Prior to starting my own business I was something of a job-hopper. As a result, I have had more than the average number of bosses. Some were tyrants, and others were friends and mentors that I still stay in touch with.
I learned a lot from nearly every boss I've ever had, including one of the most important (and counterintuitive) traits of being a great boss.
And I learned that lesson via a Tale of Two Bosses.
Outside of work this boss could have been my best friend. He was funny, he was charming, he asked about my wife and kids. We had similar interests, beliefs, and outlooks on the world.
I instantly wanted to work for him, and the compensation package he offered was more than generous.
In fact, as a boss, he was more than generous about everything. He instituted a "results only work environment" (ROWE), which is tough for any company to manage, let alone a small, new, geographically dispersed company. This boss's default answer was always "yes". As a result, promises were made that could never have been kept.
This boss never yelled, he never raised his voice, he never tried to be a poor man's Steve Jobs. It was a different kind of tyranny all together.
It was the tyranny of "yes".
This boss wanted people to like him, and as a result the organization quickly devolved into a chaotic state that it never really recovered from. After 6 months there was a management exodus (including me), and a company based on a great idea struggled to regain its footing, and left a great deal of damage (for both customers and employees) in its wake.
All because of a pathological desire to be liked.
This boss and I would never have been friends outside of work. We were from very different backgrounds, viewed the world from dramatically different perspectives, and he was definitely not charming. He did not ask me about my wife and kids.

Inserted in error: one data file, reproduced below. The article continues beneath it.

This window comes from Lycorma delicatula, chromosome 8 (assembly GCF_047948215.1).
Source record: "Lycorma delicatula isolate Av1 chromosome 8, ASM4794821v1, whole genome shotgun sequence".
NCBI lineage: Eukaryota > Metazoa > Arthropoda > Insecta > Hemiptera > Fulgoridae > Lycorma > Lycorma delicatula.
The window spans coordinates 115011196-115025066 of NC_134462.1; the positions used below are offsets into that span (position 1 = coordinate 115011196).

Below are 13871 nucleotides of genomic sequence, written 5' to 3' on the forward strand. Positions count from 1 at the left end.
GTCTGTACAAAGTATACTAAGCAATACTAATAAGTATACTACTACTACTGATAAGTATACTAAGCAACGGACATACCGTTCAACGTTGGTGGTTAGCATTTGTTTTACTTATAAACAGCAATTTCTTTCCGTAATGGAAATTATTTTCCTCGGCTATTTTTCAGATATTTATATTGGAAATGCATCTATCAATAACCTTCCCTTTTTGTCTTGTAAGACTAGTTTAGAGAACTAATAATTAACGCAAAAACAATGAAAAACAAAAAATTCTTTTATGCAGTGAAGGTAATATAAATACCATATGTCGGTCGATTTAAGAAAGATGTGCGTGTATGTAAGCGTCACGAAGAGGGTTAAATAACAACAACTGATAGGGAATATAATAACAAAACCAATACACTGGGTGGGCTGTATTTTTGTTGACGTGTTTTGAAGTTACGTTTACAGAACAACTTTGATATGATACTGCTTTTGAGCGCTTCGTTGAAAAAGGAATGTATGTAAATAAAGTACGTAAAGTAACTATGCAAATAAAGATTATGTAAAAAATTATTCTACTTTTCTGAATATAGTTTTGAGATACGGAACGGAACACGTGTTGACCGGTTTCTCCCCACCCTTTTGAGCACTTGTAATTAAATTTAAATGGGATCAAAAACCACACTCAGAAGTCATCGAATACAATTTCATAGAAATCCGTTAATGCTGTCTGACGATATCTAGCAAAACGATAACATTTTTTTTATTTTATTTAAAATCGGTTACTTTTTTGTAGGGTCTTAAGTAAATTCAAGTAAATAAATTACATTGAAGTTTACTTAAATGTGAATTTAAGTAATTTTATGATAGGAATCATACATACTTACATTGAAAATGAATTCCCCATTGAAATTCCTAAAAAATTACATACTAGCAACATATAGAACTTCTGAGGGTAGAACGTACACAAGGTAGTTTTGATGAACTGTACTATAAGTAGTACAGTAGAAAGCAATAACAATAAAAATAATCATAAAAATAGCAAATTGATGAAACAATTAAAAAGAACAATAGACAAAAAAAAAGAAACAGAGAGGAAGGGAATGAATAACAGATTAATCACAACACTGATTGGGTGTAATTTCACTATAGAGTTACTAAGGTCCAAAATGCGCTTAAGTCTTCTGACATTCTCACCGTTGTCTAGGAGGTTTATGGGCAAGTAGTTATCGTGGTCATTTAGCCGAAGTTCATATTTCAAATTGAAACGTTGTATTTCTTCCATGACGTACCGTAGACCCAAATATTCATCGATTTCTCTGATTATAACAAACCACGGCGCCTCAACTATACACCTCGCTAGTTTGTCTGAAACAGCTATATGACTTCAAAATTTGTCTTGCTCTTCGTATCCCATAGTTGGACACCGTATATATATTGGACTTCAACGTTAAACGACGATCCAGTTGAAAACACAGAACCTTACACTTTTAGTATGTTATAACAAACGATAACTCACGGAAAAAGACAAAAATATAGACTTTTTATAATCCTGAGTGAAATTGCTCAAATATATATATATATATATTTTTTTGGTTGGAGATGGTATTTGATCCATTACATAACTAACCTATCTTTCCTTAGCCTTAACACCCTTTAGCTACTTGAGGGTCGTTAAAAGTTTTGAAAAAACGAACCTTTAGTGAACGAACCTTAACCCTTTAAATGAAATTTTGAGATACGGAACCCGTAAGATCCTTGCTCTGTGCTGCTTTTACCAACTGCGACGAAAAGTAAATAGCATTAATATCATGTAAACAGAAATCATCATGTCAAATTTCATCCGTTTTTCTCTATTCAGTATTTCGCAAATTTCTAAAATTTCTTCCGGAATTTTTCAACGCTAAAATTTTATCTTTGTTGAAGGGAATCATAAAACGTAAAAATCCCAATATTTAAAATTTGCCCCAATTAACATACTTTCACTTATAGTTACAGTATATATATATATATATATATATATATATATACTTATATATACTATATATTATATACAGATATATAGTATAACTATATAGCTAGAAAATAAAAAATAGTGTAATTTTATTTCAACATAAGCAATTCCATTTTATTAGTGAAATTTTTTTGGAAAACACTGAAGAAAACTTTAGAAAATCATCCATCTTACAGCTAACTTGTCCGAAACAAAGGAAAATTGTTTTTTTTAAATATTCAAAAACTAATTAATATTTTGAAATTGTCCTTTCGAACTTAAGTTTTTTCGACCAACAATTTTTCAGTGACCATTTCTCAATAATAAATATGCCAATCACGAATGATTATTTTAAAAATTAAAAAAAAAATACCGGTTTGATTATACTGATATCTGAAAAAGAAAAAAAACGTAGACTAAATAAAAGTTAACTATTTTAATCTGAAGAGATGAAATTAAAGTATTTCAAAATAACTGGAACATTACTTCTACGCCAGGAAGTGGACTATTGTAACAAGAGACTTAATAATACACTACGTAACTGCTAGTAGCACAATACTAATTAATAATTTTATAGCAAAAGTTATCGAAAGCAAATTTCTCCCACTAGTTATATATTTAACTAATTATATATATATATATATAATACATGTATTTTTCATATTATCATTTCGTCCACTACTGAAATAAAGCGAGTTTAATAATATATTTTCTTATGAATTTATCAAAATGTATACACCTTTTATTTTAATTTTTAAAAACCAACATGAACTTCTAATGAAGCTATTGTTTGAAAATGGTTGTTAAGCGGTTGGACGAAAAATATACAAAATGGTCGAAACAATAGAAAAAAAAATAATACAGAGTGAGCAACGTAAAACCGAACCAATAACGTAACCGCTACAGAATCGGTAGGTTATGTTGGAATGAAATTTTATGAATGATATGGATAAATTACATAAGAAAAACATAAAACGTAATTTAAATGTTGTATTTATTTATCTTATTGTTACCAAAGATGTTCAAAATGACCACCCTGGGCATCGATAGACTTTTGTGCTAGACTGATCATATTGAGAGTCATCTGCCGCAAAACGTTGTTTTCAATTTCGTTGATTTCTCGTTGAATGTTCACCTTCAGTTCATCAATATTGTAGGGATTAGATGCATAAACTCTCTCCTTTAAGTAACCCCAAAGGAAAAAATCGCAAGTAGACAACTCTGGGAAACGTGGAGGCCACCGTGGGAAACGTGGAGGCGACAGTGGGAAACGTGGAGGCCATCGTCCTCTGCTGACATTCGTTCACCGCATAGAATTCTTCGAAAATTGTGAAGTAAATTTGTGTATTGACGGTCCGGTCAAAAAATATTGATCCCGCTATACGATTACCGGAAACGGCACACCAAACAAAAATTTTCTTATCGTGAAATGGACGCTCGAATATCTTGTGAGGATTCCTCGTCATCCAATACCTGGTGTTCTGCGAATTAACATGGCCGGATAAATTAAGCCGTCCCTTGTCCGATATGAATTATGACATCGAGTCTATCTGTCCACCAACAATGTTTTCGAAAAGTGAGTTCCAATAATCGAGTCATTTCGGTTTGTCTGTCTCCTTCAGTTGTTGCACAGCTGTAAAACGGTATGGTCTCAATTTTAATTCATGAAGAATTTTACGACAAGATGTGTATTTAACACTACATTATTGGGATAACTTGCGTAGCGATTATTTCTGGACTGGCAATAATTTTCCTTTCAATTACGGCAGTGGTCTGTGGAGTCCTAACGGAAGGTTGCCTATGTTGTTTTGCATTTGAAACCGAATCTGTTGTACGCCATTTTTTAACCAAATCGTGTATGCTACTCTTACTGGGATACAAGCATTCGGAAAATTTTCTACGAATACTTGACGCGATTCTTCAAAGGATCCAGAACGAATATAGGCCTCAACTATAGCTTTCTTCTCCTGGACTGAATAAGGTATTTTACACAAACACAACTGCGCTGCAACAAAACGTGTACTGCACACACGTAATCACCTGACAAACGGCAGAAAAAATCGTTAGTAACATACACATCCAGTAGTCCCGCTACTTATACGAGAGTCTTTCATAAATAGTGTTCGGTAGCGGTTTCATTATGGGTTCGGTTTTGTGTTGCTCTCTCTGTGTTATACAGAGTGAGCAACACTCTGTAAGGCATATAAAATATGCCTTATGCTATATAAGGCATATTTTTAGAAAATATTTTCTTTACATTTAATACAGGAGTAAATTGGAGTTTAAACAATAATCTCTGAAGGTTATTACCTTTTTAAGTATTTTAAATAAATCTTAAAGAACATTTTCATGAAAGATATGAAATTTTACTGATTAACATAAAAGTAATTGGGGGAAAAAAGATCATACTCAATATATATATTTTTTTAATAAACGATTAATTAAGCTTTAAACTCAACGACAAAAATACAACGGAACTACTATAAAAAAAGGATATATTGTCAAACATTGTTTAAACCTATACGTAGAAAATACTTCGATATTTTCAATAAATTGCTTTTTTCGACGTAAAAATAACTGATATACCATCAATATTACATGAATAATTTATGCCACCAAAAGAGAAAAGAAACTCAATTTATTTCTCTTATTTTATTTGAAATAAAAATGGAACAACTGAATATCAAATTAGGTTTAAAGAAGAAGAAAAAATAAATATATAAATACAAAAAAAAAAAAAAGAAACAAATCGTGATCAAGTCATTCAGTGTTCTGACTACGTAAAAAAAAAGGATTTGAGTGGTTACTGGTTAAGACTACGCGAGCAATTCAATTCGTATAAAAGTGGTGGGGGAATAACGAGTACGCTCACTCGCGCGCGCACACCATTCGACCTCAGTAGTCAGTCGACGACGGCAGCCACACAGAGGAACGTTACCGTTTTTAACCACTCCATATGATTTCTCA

He did not ask about anyone's spouse and kids - including his own.
Unlike Boss A, I was not sure I wanted to work for Boss B. In the first four months of the job I tried desperately to find another opportunity, and submitted my resume to hundreds of employers, despite having been at my new job for just a few months.
Luckily for me, none of those potential employers ever called back.
Working for Boss B became one of the best career experiences I've ever had.
I learned more about sales, marketing, and entrepreneurship from this individual than I have ever learned from anyone else. He had an instinctual understanding of human nature, and was pretty obsessed about giving customers value for their money.
He did not care about being liked.
He cared deeply about being respected.
Not caring if people like you is not an excuse to be needlessly mean or inflict psychological damage on your employees. And, those behaviors will also prevent anyone from respecting you.
Bosses gain respect when they do what is necessary to get the job done. And doing what is needed doesn't require being cruel. Contrary to popular belief, the secret to Steve Job's success was not his willingness to publicly humiliate people who worked for him.
However, doing whatever it takes to get the job done often requires saying "no". Getting the job done often requires making unpopular decisions. Being a great boss means you are willing to be disliked.
In the end the Tyranny of Bluntness and Brutal Honesty is always better than the Tyranny of Yes.
(Author's note: My time with Boss A is not on my LinkedIn page, and I wish him the best. Wanting to be liked might not make you the best boss, but it doesn't make you the worst human being.)